Already, in response to the dramatic decline of giraffes, park authorities and several African countries have begun taking action.
The week before the shooting incident, the African Parks Network and the Ethiopian Wildlife Conservation Authority surveyed Gambella National Park and counted between 100 and 120 giraffes—the first time the animals had ever been tallied.
The low number suggests that this population could easily blink out unless it's actively protected.
"That's the total for all of western Ethiopia, which covers about 30,000 square kilometers [11,500 square miles]," Fennessy says. "There should be more, and the park wants to help make that happen."
The first step is tracking those collared giraffes to find out where and how far they roam. If the animals regularly travel into areas where they're likely to encounter humans, the park's rangers may need to begin active patrols.
Such protective policies have brought the West African giraffe (G.c. peralta) back from a dangerous low of 50 animals in the mid-1990s to around 200 today. This subspecies lives only in Niger; none live in captivity.
"If we lose this population, then this subspecies—which may actually be a separate species—is gone forever," Fennessy says.
Niger's efforts have also bolstered tourism: Visitors can walk within 50 feet (15 meters) of these giraffes without frightening them, something that's impossible in Tanzania and other countries where the animals are hunted.
In northern Kenya, conservationists are working with local Samburu communities to save a subspecies called the reticulated giraffe. (Read about the elephants of Samburu in National Geographic magazine.)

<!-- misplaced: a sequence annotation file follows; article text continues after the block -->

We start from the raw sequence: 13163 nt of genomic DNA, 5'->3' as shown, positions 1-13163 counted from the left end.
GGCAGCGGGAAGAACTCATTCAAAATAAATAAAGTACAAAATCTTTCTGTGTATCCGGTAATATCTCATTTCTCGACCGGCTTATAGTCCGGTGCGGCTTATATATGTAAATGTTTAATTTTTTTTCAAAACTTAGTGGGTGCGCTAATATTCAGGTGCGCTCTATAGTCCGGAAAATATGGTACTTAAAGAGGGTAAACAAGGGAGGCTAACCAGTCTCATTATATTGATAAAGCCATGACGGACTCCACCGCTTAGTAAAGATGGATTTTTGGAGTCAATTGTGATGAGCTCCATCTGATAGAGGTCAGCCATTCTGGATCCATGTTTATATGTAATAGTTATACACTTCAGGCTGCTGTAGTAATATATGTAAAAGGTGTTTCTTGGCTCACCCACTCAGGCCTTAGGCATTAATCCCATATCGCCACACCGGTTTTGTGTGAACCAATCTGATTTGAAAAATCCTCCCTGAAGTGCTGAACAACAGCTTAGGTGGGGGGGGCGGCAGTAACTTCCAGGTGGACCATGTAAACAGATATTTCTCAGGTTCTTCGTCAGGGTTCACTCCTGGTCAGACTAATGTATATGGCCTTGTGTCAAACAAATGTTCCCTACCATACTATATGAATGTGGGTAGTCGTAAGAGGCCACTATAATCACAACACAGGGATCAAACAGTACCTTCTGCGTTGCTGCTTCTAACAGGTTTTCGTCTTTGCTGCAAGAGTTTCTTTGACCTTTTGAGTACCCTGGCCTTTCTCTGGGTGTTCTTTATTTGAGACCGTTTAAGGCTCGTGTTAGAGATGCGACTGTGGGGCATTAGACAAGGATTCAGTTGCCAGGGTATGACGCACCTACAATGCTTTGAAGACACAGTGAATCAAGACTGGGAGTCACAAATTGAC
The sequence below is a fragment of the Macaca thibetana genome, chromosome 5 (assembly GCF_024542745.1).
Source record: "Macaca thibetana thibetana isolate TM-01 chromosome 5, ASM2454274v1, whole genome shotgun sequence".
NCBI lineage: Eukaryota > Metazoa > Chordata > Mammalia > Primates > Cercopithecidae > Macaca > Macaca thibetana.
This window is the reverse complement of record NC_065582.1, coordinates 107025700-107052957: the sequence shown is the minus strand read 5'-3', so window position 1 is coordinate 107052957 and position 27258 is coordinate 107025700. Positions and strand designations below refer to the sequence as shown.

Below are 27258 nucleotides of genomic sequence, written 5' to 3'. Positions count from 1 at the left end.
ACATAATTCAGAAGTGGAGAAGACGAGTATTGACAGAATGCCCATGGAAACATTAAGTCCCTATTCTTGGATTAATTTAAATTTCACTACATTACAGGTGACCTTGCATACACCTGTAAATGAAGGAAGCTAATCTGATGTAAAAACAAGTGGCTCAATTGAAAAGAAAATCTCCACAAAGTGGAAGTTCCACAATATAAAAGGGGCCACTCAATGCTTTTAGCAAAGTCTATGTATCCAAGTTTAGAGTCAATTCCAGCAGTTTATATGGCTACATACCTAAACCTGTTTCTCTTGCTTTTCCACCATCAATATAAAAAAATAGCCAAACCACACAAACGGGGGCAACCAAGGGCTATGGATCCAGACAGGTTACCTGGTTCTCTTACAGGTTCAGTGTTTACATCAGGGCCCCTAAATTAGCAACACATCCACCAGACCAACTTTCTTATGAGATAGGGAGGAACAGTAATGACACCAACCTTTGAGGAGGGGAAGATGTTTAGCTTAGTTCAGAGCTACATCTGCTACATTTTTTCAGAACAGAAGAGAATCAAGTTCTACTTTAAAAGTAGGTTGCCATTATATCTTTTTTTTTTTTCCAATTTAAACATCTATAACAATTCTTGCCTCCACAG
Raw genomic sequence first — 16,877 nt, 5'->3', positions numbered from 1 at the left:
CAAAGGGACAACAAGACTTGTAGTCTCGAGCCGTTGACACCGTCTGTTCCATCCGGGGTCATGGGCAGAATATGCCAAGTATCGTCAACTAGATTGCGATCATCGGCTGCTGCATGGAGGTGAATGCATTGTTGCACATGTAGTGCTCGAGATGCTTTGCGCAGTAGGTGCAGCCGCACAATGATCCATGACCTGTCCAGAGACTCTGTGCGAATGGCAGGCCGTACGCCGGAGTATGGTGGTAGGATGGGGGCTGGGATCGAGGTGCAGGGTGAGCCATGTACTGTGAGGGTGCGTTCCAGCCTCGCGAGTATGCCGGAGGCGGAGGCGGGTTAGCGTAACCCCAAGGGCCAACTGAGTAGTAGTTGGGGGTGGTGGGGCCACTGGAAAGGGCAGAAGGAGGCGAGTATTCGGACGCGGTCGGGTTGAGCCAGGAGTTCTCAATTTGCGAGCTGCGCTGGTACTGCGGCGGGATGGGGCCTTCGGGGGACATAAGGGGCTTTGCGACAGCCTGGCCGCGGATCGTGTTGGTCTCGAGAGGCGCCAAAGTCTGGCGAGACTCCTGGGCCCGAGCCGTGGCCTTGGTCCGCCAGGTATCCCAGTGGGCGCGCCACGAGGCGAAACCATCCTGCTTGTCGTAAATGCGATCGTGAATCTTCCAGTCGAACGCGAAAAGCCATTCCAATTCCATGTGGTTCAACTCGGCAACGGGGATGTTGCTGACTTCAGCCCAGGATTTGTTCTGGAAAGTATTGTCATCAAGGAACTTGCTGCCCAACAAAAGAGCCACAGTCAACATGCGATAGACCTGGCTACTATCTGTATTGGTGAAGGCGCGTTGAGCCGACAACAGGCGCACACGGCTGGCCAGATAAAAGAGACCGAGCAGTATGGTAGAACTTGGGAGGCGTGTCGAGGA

"Reticulated giraffe are primarily found in pastoralist lands," says David O'Connor, a conservation ecologist with San Diego Zoo Global, which is involved in the project.
The Northern Rangelands Trust, a group of northern Kenyan community conservancies, collects data from rangers who survey wildlife on the ground. Those data show that the distribution of reticulated giraffes has stabilized over the past four years in the region, with a slight increase in sightings in 2013.
John Doherty, project coordinator for the Reticulated Giraffe Project, notes by email that since the Northern Rangelands Trust data is based on giraffe sightings, "they provide an indication of distribution, but not of abundance."
"The surveys cannot, therefore, be used to reliably assess changes in population size."
In August, O'Connor and team will begin surveying the Samburu about their beliefs and attitudes toward giraffes. He wants to find out if there is something about their values and pastoralist way of life that makes them more amenable than settled farmers, for instance, to living alongside the huge animals, says O'Connor, who is also a freelance researcher for National Geographic magazine.
Elsewhere, where giraffes are on the brink, conservationists face unhappy choices.
"The park is a war zone," Fennessy says, a place where elephants are poached for ivory and giraffes for food.
"We're unsure about what's best to do. Should we set up a [giraffe] sanctuary near the park's headquarters or dart them and move them one by one out of the country?"
For the time being, the park employs people to follow the giraffes on motorbikes.
It's another risk that people will take to keep this much loved animal alive and well.
This story was updated on July 17 to add comment from John Doherty.